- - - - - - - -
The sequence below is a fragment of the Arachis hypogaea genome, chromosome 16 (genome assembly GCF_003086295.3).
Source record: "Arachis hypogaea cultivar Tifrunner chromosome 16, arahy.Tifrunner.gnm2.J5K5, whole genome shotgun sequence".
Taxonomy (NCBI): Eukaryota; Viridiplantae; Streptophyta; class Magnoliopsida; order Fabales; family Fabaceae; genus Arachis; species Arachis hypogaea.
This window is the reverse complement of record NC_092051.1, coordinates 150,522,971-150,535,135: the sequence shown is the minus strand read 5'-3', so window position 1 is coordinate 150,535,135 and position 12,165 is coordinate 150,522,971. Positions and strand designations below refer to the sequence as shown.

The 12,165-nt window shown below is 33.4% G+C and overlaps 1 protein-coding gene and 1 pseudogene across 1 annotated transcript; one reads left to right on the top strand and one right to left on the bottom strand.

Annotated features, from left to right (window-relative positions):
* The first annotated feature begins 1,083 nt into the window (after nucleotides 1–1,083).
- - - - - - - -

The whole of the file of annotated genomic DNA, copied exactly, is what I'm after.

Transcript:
The sequence below is a fragment of the Arachis hypogaea genome, chromosome 16 (genome assembly GCF_003086295.3).
Source record: "Arachis hypogaea cultivar Tifrunner chromosome 16, arahy.Tifrunner.gnm2.J5K5, whole genome shotgun sequence".
Taxonomy (NCBI): Eukaryota; Viridiplantae; Streptophyta; class Magnoliopsida; order Fabales; family Fabaceae; genus Arachis; species Arachis hypogaea.
This window is the reverse complement of record NC_092051.1, coordinates 150,522,971-150,535,135: the sequence shown is the minus strand read 5'-3', so window position 1 is coordinate 150,535,135 and position 12,165 is coordinate 150,522,971. Positions and strand designations below refer to the sequence as shown.

The 12,165-nt window shown below is 33.4% G+C and overlaps 1 protein-coding gene and 1 pseudogene across 1 annotated transcript; one reads left to right on the top strand and one right to left on the bottom strand.

Annotated features, from left to right (window-relative positions):
* The first annotated feature begins 1,083 nt into the window (after nucleotides 1–1,083).